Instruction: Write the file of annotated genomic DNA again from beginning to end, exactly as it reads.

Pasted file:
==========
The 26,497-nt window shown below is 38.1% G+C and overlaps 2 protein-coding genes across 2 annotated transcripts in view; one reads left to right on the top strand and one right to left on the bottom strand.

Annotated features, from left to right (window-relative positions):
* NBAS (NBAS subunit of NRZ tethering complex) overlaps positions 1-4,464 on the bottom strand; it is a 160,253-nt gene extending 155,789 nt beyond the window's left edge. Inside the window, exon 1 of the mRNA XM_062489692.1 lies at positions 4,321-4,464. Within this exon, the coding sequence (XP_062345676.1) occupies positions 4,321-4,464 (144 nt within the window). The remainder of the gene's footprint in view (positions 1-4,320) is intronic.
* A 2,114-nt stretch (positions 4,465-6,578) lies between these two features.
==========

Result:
The 26,497-nt window shown below is 38.1% G+C and overlaps 2 protein-coding genes across 2 annotated transcripts in view; one reads left to right on the top strand and one right to left on the bottom strand.

Annotated features, from left to right (window-relative positions):
* NBAS (NBAS subunit of NRZ tethering complex) overlaps positions 1-4,464 on the bottom strand; it is a 160,253-nt gene extending 155,789 nt beyond the window's left edge. Inside the window, exon 1 of the mRNA XM_062489692.1 lies at positions 4,321-4,464. Within this exon, the coding sequence (XP_062345676.1) occupies positions 4,321-4,464 (144 nt within the window). The remainder of the gene's footprint in view (positions 1-4,320) is intronic.
* A 2,114-nt stretch (positions 4,465-6,578) lies between these two features.